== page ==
Take the plunge
Most people prefer to sleep off the previous night and week’s overindulgence on new year’s day, but apparently the people of Tybee Island, Georgia, have not gotten that memo. We’re talking about Georgia in the US, of course, and not the Eurasian nation.
On new year’s day, it’s customary for citizens to brave the icy seas of the barrier island near Savannah and take a plunge in the icy Atlantic ocean. Though the practice is fairly new (a mere 20 years in the making), many Georgians come from far and wide to take on the ‘polar plunge’.
Revel in the Reggae
Although Kenya may be far displaced from the reggae home-ground in Jamaica, this does not mean that the African nation cannot rock a reggae party like the people they nation they are honouring.
If you happen to find yourself near the coastal town of Kilifi, be sure to book your tickets for the Kilifi New Year’s music festival. The festival is usually from 30 December to 2 January on a 20-acre plot of land where festival-goers can boogie between 1000-year-old baobab trees.
108 rings (but not for the Elven kings)
Some Buddhist Temples welcome the new year with 108 bells
The reason for the bell-ringing differs, depending on the region and who you ask. In many Asian nations, the 108 bells are said to dispel the 108 evil passions of human beings. Others reason that it’s meant to represent and remind us of the 108 human shortcomings.
The tradition—which originated in Japan—is called ‘Joya’ which means ‘the night when we should dispel all evil things in our lives’.
Things get a bit furry in Romania on New Year, as citizens dress up as bears and dance to chase away evil. The event is kicked off with children going from house to house to perform ‘plugusorul’—reciting adapted historic hymns equipped with bells.
Later that evening adults perform ‘plugul’—playing music in traditional costumes, often accompanied by horses and bulls.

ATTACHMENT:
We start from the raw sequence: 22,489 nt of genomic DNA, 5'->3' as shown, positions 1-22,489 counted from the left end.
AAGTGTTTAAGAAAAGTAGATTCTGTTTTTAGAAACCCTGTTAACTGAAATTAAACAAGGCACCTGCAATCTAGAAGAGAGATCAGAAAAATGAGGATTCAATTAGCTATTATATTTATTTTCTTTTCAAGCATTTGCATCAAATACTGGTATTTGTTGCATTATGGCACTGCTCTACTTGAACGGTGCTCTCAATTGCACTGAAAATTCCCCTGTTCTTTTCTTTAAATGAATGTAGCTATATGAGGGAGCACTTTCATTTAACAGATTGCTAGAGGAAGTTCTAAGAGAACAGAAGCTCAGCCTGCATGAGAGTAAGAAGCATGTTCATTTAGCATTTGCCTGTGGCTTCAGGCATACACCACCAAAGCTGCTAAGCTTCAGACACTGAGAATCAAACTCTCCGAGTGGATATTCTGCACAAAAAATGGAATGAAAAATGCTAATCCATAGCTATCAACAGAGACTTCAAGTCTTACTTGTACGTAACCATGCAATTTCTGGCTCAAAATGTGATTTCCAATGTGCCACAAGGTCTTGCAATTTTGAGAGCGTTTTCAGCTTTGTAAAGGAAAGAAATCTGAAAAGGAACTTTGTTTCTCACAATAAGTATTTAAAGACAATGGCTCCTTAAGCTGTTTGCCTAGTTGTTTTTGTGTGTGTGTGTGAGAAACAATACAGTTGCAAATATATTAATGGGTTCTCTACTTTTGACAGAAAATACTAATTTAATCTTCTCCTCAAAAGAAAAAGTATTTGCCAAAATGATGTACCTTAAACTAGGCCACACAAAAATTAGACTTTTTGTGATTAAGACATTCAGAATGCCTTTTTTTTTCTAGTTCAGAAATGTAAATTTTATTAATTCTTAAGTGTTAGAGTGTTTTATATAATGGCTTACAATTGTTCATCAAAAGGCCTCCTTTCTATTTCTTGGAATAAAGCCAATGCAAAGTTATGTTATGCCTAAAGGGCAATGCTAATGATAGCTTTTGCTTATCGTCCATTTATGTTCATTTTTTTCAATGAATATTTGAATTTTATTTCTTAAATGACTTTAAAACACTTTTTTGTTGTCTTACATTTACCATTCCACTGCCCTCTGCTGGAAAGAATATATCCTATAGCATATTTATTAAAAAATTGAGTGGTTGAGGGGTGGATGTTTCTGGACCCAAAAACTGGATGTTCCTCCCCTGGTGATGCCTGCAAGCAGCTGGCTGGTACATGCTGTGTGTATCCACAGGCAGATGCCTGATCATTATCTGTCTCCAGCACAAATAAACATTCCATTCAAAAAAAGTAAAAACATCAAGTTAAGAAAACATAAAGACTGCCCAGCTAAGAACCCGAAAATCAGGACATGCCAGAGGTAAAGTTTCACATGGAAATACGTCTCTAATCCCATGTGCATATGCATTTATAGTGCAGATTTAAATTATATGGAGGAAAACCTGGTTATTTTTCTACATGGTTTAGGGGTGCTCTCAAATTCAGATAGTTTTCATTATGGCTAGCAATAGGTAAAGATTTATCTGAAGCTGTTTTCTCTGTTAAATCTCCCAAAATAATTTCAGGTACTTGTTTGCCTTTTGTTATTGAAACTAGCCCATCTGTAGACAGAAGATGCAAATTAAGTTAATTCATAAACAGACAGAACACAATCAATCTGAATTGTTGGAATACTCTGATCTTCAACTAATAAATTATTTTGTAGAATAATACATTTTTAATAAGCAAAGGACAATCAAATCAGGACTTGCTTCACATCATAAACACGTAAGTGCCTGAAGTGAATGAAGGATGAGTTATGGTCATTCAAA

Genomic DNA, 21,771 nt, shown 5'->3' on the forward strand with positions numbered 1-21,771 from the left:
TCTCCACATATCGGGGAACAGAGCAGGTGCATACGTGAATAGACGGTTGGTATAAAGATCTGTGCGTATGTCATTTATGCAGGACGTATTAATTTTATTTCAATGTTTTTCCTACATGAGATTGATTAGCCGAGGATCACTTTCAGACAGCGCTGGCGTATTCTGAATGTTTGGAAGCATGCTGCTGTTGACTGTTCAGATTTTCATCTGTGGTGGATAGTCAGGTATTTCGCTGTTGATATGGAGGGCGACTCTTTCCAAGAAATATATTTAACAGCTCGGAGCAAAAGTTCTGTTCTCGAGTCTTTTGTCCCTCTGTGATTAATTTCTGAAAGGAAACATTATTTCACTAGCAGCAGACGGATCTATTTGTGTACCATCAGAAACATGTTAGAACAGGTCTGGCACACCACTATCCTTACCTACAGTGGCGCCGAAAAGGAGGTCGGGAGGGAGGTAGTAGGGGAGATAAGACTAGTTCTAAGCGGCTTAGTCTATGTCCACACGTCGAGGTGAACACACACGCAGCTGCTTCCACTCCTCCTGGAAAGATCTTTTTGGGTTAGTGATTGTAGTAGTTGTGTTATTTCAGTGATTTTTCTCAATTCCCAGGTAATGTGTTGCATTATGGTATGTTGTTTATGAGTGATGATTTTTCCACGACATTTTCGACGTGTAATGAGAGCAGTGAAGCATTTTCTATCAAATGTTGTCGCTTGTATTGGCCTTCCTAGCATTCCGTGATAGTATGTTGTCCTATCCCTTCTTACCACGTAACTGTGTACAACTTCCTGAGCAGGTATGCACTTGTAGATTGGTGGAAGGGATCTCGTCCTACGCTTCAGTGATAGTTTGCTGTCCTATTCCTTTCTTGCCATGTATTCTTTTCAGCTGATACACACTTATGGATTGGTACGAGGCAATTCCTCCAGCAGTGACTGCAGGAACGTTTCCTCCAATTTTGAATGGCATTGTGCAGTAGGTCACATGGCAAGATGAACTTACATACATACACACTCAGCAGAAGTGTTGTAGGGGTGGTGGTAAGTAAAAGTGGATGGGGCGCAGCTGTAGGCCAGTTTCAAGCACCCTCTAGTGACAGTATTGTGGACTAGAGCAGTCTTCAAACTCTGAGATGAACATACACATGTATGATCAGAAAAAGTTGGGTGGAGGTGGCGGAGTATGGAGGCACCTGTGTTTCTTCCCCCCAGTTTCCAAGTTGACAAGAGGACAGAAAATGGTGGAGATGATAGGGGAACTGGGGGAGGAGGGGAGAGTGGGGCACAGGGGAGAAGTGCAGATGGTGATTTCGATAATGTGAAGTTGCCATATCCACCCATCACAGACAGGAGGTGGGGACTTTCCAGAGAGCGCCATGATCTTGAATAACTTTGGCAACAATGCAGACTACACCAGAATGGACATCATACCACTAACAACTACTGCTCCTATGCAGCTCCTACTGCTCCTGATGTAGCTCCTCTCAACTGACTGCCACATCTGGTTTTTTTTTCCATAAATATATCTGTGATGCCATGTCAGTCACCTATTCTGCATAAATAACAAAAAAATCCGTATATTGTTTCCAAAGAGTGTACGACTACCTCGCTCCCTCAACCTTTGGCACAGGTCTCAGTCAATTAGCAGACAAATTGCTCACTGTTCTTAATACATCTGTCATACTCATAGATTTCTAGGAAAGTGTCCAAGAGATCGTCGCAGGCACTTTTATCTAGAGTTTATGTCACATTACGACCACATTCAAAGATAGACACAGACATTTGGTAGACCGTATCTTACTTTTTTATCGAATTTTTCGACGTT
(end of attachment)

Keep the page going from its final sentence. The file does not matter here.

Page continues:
The evening’s highlight is the bear dancing which symbolises the death and rebirth of the year. The ‘bears’ perform in chains before ‘gypsies*’ in exchange for money. Other animals and costumes are also included in the event.
*Note: although the word ‘gypsy’ is considered a racial slur which should not be used outside Romani circles, this New Year’s ritual explicitly names and honours the gypsy heritage. The word and gypsy culture are mentioned in Romanian websites and sources, and in this context the terminology is therefore not derogatory. We urge you not to use the word outside this context as it could be deemed inappropriate.
Popularity = plate count
If you want to determine your popularity in Denmark, there’s no better time than New Year’s morning—simply open your front door and try to count the broken plates.
The tradition is said to bring good luck and involves smashing plates against your friends’ front doors. Though it wasn’t initially a sign of popularity, the ritual had morphed into a bit of a tally over years as logic follows that the more friends you have, the bigger the pile of shattered crockery on your doorstep.
All the single ladies…
Belarusian New Year’s is unique in that it centres primarily around one group of people—single ladies.
The day features unmarried women competing in games of skill and power to determine who will be victorious when it comes to tying the knot in the new year. But not all of the events rely on personal aptitude. One popular entry includes setting a pile of corn before all participants and loosing a rooster in the ‘arena’. The winner is called by the first pile of corn the rooster approaches first.
Do you know of any other interesting customs?
If you have insights into other international customs or traditions, feel free to share them in the comment section of this post on Facebook.